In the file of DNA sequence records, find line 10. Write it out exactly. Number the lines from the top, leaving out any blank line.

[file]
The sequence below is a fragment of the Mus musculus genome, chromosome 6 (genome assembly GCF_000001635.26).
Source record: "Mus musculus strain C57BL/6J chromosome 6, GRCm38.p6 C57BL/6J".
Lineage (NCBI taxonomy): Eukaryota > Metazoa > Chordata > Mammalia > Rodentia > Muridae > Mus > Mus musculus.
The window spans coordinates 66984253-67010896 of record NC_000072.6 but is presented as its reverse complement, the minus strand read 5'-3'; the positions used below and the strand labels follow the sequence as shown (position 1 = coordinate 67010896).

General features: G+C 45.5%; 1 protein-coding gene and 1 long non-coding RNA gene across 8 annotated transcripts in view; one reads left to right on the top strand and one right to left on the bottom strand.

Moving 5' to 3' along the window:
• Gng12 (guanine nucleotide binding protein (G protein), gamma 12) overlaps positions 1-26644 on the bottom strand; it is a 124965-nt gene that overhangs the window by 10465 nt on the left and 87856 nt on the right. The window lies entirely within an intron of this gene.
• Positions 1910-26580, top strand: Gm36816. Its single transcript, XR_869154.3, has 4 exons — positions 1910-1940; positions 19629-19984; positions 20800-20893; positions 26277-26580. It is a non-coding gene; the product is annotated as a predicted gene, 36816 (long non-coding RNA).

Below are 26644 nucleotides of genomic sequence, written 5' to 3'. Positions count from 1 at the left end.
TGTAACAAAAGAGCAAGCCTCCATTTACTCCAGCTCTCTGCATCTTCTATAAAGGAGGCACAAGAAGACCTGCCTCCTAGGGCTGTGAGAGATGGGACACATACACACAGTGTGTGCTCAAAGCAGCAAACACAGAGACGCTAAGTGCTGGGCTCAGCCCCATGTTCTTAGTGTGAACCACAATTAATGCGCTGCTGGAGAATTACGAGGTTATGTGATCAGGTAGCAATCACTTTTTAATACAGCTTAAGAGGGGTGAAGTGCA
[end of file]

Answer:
TGTAACAAAAGAGCAAGCCTCCATTTACTCCAGCTCTCTGCATCTTCTATAAAGGAGGCACAAGAAGACCTGCCTCCTAGGGCTGTGAGAGATGGGACACATACACACAGTGTGTGCTCAAAGCAGCAAACACAGAGACGCTAAGTGCTGGGCTCAGCCCCATGTTCTTAGTGTGAACCACAATTAATGCGCTGCTGGAGAATTACGAGGTTATGTGATCAGGTAGCAATCACTTTTTAATACAGCTTAAGAGGGGTGAAGTGCA